I recently needed to hide the cursor upon boot in the GUI on a Raspberry Pi running Raspbian. I found the following method which is easy to install and works great.
Install Unclutter and edit the LXDE autostart script:
Turn the cursor Off by adding the following line:
Then you can reboot and cursor will disappear.
I recently purchased a PIR Detector HV-SR501 and here is a simple program to use it in Python with a Raspberry Pi 3.
Let's look at the wiring:
CAUTION: Verify on the PIR sensor's board that it has to be wired as displayed, the pinout on the PIR sensor is, on some models, inverted compared to the picture.
Once wired, below is a Python program that reads from the Raspberry Pi 3's GPIO ping #11 and prints every second if a movement has been detected.
You can change the two resistances on the other side of the PIR sensor using a screw driver to vary the delay and sensibility of the sensor.
A pretty big flaw has been release under CVE-2016-5195 that allows a privilege escalation attack in the Linux Kernel that has been there since 2007. The conditions are almost impossible to reach in normal operations but some programs have been released to force those conditions by using two threads.
To reproduce it:
1. Download the dirtyc0w.c file from https://github.com/dirtycow/dirtycow.github.io
2. Compile it using gcc for example:
gcc -pthread dirtyc0w.c -o dirtyc0w
3. Use it as follow:
./dirtyc0w <file_to_modify> <new_file_content>
4. Obviously, thanks to Dirty Cow, the <file_to_modify> can be a file on which the user does not have permission to modify, including root files !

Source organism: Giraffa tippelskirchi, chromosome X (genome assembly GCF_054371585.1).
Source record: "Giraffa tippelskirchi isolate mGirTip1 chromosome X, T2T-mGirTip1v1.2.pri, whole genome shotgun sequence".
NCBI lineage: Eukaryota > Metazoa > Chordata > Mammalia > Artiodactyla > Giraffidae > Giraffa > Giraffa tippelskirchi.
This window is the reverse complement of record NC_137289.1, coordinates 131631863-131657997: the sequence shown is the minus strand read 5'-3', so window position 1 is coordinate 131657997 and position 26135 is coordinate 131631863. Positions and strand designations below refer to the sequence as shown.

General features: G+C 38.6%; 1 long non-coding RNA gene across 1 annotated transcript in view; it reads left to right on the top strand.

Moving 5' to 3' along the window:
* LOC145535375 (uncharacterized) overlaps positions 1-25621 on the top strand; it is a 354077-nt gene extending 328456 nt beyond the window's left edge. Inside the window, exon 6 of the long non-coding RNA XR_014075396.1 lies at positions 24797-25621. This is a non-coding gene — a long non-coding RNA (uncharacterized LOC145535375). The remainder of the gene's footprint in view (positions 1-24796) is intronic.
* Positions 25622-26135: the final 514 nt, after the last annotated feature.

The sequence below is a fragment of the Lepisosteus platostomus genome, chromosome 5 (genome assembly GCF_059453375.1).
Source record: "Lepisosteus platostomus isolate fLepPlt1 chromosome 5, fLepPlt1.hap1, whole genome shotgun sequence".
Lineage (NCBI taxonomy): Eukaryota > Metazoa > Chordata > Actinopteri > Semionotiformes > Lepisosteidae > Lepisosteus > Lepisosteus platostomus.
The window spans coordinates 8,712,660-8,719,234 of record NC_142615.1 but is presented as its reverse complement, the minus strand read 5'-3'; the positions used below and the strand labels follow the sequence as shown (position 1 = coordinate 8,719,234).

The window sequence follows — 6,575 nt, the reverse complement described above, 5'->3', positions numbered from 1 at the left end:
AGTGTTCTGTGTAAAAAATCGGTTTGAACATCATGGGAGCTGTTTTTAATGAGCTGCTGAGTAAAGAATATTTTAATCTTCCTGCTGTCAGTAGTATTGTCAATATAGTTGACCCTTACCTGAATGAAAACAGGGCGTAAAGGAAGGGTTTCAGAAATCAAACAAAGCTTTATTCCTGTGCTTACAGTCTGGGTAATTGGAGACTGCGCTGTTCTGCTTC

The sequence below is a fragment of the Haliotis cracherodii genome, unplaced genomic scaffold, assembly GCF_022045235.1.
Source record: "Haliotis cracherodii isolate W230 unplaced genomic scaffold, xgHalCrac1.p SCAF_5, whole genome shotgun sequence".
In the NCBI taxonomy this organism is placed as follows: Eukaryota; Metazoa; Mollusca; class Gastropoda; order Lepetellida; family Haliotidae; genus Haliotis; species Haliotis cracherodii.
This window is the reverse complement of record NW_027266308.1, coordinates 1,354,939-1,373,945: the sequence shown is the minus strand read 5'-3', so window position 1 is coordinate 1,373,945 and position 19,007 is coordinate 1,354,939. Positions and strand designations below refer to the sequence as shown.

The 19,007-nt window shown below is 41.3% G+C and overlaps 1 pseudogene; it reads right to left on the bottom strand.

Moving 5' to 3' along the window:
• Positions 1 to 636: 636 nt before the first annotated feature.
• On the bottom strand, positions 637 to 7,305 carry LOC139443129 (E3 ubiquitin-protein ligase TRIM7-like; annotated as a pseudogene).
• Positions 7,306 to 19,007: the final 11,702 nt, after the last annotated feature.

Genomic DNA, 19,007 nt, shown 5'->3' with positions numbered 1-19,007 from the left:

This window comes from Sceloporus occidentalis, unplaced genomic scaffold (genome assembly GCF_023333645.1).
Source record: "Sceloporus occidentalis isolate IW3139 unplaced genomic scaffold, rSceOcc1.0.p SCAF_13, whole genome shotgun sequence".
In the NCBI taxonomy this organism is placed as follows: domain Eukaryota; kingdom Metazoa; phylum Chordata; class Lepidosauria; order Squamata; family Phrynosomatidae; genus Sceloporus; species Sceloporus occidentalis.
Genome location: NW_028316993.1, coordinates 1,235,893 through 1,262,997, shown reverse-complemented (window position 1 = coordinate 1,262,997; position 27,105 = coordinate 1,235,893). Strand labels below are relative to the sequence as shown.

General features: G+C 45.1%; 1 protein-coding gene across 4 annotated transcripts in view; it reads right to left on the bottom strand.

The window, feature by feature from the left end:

The flaw works by writing to memory the new content so you cannot write content longer than the original size. If you attempt to write "123456" to a file containing "456", it will write "123".
I recently installed Ubuntu 12.04.1 TLS on one of my servers running Windows Server 2008 R2, following a reboot BIOS was stuck with an error message indicated that no valid media was inserted that allowed it to boot.
I verified and re-verified boot order, no problem, hard drive was indeed detected and first in boot order. I put back the DVD reader and started the server with Ubuntu Live CD.
I then noticed that the recently installed Ubuntu was indeed there and well installed by mounting the partition.
Issue was with the Grub, to repair it using Boot Repair from Ubuntu Live CD:
- Connect to the internet.
- Open a terminal, add the repository and install boot-repair.
- Then start Boot Repair and choose ”Recommended repair”.
- Remove the Live CD and reboot the computer, it will start correctly on the hard drive.